On Thu, Dec 02, 2021 at 11:00:33PM +1100, Chris Angelico wrote:
On Thu, Dec 2, 2021 at 8:40 PM Steven D'Aprano email@example.com wrote:
Depending on the implementation, you *might* be able to inspect the function and see the default expression as some sort of callable function, or evaluatable code object. (That would be nice.)
Unfortunately not, since the default expression could refer to other parameters, or closure variables, or anything else from the context of the called function. So you won't be able to externally evaluate it.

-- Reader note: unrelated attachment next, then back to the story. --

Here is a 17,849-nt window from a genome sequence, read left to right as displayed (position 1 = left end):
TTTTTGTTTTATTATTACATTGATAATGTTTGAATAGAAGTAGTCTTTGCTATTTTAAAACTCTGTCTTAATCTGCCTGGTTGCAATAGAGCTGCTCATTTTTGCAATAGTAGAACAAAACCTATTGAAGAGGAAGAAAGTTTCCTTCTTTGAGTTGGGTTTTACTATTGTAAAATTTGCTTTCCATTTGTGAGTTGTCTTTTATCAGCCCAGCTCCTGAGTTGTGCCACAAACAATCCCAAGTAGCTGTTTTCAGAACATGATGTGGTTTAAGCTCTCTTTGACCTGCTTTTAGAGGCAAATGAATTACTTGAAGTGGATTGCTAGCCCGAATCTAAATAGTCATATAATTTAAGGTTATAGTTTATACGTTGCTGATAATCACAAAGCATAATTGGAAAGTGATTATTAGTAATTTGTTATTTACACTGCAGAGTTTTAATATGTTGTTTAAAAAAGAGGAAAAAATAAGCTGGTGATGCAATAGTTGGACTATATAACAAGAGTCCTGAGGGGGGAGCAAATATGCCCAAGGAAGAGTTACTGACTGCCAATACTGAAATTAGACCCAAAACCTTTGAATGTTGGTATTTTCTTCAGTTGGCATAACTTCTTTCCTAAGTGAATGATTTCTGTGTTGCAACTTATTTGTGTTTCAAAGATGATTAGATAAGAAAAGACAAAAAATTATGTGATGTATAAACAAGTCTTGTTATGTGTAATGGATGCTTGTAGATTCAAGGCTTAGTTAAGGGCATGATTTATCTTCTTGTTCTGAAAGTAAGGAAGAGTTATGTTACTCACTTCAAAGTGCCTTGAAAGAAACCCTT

Why not? Functions can do all those things: refer to other variables, or closures, or anything else. You can call functions. Are you sure that this limitation of the default expression is not just a limitation of your implementation?
I'm still unsure whether this is a cool feature or an utter abomination:
... try: print("You passed x as", x) ... except UnboundLocalError: print("You didn't pass x") ...
f.__defaults_extra__ = ("n/a",) f(42)
You passed x as 42
You didn't pass x
That is absolutely an abomination. If your implementation has the side-effect that setting a regular early-bound default to Ellipsis makes the parameter unable to retrieve the default, then the implementation is fatally broken.
It absolutely is not a feature.